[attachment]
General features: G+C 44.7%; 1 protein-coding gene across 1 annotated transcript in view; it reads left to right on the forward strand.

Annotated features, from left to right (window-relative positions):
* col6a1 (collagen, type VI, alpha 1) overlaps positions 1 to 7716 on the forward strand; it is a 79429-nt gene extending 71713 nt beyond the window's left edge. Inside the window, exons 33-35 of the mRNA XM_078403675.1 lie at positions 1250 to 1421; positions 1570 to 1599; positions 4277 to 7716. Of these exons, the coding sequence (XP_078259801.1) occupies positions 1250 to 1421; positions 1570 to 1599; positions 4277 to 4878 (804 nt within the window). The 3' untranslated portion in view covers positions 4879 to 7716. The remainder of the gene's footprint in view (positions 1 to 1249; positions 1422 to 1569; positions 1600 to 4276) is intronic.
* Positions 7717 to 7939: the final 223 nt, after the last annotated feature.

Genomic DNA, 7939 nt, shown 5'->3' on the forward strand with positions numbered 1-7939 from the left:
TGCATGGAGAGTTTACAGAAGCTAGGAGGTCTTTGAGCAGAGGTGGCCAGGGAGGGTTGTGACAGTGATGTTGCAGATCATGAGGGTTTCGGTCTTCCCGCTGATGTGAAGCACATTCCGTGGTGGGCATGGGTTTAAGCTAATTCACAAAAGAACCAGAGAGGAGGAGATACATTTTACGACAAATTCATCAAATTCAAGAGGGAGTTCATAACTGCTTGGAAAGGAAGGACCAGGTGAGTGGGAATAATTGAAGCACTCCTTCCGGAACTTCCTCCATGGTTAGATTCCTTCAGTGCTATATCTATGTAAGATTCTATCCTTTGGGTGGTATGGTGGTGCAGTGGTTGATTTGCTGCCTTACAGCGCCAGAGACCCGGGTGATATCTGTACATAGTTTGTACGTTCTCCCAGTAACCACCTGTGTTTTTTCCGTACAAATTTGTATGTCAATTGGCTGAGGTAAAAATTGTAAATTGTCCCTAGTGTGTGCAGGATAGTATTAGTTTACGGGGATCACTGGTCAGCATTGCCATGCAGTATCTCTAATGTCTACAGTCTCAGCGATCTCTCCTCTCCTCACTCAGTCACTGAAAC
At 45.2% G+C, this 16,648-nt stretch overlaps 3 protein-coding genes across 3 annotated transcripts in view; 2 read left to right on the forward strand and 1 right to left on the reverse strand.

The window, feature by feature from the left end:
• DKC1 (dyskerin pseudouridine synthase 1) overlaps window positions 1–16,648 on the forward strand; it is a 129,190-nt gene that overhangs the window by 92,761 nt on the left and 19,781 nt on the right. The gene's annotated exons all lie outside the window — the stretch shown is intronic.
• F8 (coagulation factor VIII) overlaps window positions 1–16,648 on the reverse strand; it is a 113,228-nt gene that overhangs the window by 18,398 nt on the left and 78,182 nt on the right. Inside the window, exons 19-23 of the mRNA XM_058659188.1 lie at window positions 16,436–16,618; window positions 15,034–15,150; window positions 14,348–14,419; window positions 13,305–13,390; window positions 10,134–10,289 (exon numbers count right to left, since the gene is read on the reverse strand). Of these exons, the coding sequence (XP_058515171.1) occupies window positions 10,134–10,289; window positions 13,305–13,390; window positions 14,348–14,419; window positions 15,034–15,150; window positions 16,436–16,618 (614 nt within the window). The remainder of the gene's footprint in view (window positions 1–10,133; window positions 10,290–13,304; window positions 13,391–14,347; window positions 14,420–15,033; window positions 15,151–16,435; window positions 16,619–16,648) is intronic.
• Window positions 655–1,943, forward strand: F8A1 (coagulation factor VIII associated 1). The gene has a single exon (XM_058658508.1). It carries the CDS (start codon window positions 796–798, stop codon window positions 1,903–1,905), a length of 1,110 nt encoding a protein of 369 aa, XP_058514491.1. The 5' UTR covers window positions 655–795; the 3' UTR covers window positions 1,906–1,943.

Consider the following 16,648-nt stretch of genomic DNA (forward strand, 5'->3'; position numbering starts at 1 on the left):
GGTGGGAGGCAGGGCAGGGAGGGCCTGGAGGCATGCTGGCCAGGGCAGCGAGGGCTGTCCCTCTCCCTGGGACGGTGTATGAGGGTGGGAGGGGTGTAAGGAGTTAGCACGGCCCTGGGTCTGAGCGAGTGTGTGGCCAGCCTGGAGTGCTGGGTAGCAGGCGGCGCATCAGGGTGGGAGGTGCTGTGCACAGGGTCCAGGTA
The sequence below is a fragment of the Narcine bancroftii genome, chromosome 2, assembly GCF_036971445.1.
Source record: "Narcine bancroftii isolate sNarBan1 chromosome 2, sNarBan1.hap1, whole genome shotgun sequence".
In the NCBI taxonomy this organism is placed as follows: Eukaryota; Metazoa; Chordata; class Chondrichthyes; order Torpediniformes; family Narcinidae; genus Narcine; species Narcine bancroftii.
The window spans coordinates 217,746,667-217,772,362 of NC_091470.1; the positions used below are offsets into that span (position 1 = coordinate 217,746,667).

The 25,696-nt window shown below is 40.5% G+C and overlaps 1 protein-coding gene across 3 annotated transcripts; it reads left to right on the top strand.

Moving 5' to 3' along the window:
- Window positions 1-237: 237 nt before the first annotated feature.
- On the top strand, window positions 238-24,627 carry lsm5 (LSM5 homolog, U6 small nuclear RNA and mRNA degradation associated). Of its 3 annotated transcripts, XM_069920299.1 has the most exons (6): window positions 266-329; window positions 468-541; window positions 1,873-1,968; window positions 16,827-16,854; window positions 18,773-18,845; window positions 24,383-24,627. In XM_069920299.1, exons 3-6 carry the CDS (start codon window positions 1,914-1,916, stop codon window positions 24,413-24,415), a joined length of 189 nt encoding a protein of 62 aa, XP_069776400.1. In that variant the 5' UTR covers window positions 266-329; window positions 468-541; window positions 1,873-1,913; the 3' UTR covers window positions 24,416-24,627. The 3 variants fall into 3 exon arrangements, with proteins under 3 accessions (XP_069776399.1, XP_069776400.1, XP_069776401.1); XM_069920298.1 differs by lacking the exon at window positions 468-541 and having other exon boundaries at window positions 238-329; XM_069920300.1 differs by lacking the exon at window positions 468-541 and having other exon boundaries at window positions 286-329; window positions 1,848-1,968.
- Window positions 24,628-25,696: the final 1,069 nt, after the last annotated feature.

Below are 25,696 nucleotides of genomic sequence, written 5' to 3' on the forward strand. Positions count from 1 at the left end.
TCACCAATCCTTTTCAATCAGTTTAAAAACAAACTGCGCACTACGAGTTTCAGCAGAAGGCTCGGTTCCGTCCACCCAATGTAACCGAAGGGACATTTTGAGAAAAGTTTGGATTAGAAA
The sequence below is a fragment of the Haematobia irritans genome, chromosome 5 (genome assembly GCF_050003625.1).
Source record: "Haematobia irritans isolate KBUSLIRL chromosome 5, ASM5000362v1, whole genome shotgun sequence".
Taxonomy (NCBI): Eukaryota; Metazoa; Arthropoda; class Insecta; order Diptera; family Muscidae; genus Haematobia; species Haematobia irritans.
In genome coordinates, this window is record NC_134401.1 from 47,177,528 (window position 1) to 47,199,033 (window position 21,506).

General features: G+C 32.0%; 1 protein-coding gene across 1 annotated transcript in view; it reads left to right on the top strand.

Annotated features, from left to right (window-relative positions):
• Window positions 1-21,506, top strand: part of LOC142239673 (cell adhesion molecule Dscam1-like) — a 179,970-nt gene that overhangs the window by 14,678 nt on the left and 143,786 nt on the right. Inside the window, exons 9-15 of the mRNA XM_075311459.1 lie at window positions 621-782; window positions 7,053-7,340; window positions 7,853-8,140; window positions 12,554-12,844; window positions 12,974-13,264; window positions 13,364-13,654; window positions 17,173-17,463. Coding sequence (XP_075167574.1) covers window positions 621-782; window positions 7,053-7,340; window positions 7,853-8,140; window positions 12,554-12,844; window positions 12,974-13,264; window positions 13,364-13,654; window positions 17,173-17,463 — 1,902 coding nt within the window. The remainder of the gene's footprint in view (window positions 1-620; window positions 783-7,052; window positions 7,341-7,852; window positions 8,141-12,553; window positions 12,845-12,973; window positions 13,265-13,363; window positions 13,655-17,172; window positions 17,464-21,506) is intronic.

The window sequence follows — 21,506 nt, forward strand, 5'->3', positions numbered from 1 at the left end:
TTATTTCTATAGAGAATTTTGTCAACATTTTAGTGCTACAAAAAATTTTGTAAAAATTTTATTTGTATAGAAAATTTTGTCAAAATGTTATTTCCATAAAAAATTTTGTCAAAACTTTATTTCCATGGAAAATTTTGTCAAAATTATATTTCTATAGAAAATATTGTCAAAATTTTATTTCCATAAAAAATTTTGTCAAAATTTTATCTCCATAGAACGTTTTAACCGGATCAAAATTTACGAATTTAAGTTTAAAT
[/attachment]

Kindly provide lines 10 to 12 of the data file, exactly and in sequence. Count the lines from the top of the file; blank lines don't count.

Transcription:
• F8 (coagulation factor VIII) overlaps window positions 1–16,648 on the reverse strand; it is a 113,228-nt gene that overhangs the window by 18,398 nt on the left and 78,182 nt on the right. Inside the window, exons 19-23 of the mRNA XM_058659188.1 lie at window positions 16,436–16,618; window positions 15,034–15,150; window positions 14,348–14,419; window positions 13,305–13,390; window positions 10,134–10,289 (exon numbers count right to left, since the gene is read on the reverse strand). Of these exons, the coding sequence (XP_058515171.1) occupies window positions 10,134–10,289; window positions 13,305–13,390; window positions 14,348–14,419; window positions 15,034–15,150; window positions 16,436–16,618 (614 nt within the window). The remainder of the gene's footprint in view (window positions 1–10,133; window positions 10,290–13,304; window positions 13,391–14,347; window positions 14,420–15,033; window positions 15,151–16,435; window positions 16,619–16,648) is intronic.
• Window positions 655–1,943, forward strand: F8A1 (coagulation factor VIII associated 1). The gene has a single exon (XM_058658508.1). It carries the CDS (start codon window positions 796–798, stop codon window positions 1,903–1,905), a length of 1,110 nt encoding a protein of 369 aa, XP_058514491.1. The 5' UTR covers window positions 655–795; the 3' UTR covers window positions 1,906–1,943.

Consider the following 16,648-nt stretch of genomic DNA (forward strand, 5'->3'; position numbering starts at 1 on the left):